My marriage counseling class started at the end of January, and one of the first books I had to read was Ronald Hawkins’ Strengthening Marital Intimacy. I wasn’t really looking forward to it, but found this book to be a pleasant surprise. I imagine that I may have more to say about this book later, but here are a few thoughts in my usual format.
Hawkins theorizes that good marriages are built on intimacy or “oneness with healthy separateness.” The foundation of this healthy marriage is commitment or “an unconditional acceptance of the other partner.” Hawkins defines seven areas of commitment that each spouse needs to attend to if the spouse wishes to have a healthy marriage. Hawkins spend the majority of the book fleshing these areas of commitment out.
I noticed . . .
I noticed that Hawkins takes a dim view of the current church preoccupation of submission. I liked him better for that.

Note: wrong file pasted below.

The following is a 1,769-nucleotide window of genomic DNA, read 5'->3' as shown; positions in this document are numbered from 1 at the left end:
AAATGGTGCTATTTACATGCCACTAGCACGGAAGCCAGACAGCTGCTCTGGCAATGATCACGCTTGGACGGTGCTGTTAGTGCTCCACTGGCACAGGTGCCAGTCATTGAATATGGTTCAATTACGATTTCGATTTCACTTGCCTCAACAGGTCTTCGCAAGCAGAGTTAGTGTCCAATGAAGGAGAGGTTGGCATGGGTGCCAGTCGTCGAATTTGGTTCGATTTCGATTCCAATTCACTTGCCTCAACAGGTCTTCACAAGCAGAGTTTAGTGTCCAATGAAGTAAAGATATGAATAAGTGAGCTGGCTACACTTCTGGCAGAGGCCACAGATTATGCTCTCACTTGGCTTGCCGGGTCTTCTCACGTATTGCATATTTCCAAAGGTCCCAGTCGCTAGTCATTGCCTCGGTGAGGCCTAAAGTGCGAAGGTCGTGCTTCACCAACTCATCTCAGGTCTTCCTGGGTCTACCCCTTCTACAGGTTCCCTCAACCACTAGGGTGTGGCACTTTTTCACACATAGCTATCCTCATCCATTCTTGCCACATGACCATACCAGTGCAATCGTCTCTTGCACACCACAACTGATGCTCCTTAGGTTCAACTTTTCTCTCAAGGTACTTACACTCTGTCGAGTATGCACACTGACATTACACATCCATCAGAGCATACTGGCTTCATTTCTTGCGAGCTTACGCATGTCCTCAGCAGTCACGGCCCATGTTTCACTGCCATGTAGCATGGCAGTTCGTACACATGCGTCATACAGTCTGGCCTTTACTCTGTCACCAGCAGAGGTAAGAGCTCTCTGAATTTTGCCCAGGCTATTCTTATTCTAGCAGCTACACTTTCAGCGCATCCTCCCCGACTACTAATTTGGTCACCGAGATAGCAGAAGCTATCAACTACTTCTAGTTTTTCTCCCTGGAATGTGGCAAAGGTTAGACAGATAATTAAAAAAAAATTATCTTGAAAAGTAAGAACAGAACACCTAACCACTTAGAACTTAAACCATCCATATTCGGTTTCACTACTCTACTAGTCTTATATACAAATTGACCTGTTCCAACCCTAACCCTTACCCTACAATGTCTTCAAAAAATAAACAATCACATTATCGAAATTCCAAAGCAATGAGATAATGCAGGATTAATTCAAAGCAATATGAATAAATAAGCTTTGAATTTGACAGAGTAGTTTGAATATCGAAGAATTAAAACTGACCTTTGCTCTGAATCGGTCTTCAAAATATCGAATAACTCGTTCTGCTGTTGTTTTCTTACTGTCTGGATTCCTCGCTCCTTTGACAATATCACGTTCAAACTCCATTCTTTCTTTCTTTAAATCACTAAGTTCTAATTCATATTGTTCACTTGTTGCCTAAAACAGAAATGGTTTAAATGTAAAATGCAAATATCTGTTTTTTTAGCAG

I also noticed that, ultimately, a good marriage comes down to having good companionship, and desiring each other’s company.
I wondered . . .
I wondered if marriage is truly as simple as Hawkins maintains. I also wondered how to apply his principles to my own marriage.
It reminded me of . . .
I was reminded of all the marriage seminars and books I’ve attended and read that only discuss a woman’s role in marriage as being submissive. They’re such junk that I don’t want to even mentions them because of the tremendous burden that these books place on a relationship.